Review by Mephisto852

Reviewed: 03/30/11 | Updated: 03/31/11

A decent shooter, but don't expect anything groundbreaking.

Gameplay (Single Player)

Like the original Crysis, Crysis 2 gives players several different methods to tackle the enemy. You are conveniently given options highlighted through your visor’s heads-up display that often times gives you multiple ways to engage (or even completely avoid) enemies. For example, it may highlight the most optimal area for you to flank the enemy, or help you locate the much-needed ammo caches scattered throughout the level. The downside is that you essentially don’t need to explore at all, as everything is handed to you. Gone is the satisfaction of finding a perfect snipers nest, or finding a route that can allow you to sneak past all your foes.

Kill waves of enemies, move to next section, kill more waves, repeat. The AI is unimpressive, unlike Far Cry when it was released, and the enemies have perfect accuracy on you even through walls, which is easy to see with one of the "perks" you can unlock that traces enemy fire (even through walls). Also, I often heard enemies saying things such as “What was that?” despite me being in cloak mode some distance away, yet they do nothing but stand there and pretend as if nothing actually happened. However, cloak mode is still extremely effective in single player, as it was in Crysis, allowing you to complete many missions while attracting minimal attention.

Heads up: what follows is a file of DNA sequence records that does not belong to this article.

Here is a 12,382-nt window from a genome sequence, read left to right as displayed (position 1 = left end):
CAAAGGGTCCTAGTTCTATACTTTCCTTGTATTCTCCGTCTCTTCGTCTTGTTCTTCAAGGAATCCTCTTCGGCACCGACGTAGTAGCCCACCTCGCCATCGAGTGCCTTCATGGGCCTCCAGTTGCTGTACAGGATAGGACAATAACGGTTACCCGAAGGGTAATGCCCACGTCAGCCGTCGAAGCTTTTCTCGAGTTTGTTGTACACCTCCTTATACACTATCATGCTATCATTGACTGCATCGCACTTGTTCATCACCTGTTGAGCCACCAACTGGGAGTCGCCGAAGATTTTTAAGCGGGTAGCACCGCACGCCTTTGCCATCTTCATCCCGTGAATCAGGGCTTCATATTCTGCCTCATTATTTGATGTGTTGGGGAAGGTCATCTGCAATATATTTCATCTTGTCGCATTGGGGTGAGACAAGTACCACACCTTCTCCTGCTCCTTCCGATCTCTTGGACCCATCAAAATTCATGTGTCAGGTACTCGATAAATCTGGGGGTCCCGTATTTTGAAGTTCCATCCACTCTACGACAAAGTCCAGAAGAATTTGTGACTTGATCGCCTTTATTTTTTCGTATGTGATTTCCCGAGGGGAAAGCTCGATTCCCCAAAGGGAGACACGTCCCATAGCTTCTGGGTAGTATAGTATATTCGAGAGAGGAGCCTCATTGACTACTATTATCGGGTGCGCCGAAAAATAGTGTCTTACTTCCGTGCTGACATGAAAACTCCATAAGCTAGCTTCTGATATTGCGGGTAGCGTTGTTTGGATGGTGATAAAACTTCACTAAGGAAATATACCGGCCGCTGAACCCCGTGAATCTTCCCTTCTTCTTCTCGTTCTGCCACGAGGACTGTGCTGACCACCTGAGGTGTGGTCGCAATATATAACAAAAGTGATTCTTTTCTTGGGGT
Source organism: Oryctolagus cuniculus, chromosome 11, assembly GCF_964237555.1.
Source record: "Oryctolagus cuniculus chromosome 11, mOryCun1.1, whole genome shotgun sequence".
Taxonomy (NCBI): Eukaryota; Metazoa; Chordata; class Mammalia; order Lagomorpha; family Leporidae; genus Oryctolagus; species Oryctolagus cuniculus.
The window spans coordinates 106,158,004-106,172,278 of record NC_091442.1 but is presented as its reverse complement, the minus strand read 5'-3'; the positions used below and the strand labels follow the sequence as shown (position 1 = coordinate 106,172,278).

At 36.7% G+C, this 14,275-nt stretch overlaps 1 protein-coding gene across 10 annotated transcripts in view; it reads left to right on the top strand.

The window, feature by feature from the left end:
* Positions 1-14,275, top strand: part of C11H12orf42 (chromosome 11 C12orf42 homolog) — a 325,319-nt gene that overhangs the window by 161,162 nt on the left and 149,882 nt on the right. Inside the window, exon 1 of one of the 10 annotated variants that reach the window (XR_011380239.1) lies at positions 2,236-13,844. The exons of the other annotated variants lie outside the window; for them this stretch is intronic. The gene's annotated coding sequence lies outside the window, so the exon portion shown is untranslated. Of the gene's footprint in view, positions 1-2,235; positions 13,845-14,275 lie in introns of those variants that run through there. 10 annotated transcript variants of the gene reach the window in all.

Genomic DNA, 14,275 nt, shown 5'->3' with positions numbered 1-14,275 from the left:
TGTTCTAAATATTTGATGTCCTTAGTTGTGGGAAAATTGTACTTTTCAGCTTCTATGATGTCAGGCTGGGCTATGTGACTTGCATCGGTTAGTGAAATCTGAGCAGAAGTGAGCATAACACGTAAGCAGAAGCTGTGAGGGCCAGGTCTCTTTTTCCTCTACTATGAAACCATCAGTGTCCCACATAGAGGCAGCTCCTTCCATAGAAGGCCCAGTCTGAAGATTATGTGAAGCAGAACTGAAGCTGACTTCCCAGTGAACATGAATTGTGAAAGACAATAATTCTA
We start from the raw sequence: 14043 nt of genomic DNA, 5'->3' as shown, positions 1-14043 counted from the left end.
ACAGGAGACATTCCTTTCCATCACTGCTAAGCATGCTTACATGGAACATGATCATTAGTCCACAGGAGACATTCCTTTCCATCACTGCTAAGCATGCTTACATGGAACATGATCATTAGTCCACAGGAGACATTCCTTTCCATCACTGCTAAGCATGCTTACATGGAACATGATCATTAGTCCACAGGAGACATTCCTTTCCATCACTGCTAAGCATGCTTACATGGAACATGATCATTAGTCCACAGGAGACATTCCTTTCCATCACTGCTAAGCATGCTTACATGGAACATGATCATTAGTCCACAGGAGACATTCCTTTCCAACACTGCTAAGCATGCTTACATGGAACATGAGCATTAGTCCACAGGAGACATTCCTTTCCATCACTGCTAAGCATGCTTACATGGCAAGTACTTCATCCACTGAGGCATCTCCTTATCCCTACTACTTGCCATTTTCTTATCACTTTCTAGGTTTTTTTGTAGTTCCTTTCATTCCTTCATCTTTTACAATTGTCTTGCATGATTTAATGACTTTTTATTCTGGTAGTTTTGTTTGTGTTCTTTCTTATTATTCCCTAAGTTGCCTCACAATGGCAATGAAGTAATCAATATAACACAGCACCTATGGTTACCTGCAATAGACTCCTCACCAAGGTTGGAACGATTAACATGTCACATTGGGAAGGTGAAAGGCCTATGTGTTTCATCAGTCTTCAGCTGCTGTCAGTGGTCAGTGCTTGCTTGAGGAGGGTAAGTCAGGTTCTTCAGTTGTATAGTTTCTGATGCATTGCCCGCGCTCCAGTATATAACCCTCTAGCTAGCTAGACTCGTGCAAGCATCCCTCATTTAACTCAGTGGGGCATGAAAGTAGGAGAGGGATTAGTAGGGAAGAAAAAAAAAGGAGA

There aren't many weapons, and against the Ceph (the ‘aliens’ encountered in Crysis), the most effective weapon is an electricity gun which is several times more effective against them than any conventional weapon. The result is that you will be almost exclusively using this weapon in the levels that contain mostly Ceph enemies, further limiting the diversity and use of the weapons.

I finished the single player on normal mode in five and a half hours, and it wasn’t an attempt at a speed run, though I did not try to obtain every collectible item, such as the “souvenirs” hidden away throughout the levels.


The story feels like it was written by several different writers who didn’t communicate with each other. Throughout the single player game, you will be taking orders from several different people, and you never really know exactly what the big picture is. The plot feels disconnected, and the importance of your mission isn’t revealed until the last few levels, at which point it’s just an “Oh” revelation.

Almost everything you learn about the plot is literally explained to you by the character currently giving you the orders, and you never discover anything for yourself. Several aspects of the plot aren’t explained at all or are handled poorly; there is very little revelation.

There isn't much of a link to the story of the original Crysis, which is understandable given that Crysis 2 is a multiplatform game, and the majority of the console players may have never played the first game. The main characters of Crysis barely make an appearance in Crysis 2. In fact, Nomad and Psycho are nowhere to be seen, and Prophet has a relatively minor role.

Visuals / Audio

The game looks fantastic, and feels well optimized. New York City actually looks authentic, and is quite breathtaking the first time you see it. The game doesn’t have the groundbreaking graphics of Crysis, but still looks better than most shooters currently in the market.

Despite the great graphics, the graphics options are extremely limited. Individual settings cannot be changed through the options menu, which only gives three preset graphics settings for you to choose from. It is a wonder why more comprehensive graphics options were not included in the full game. Fortunately, there are third party applications that give you the ability to change individual settings.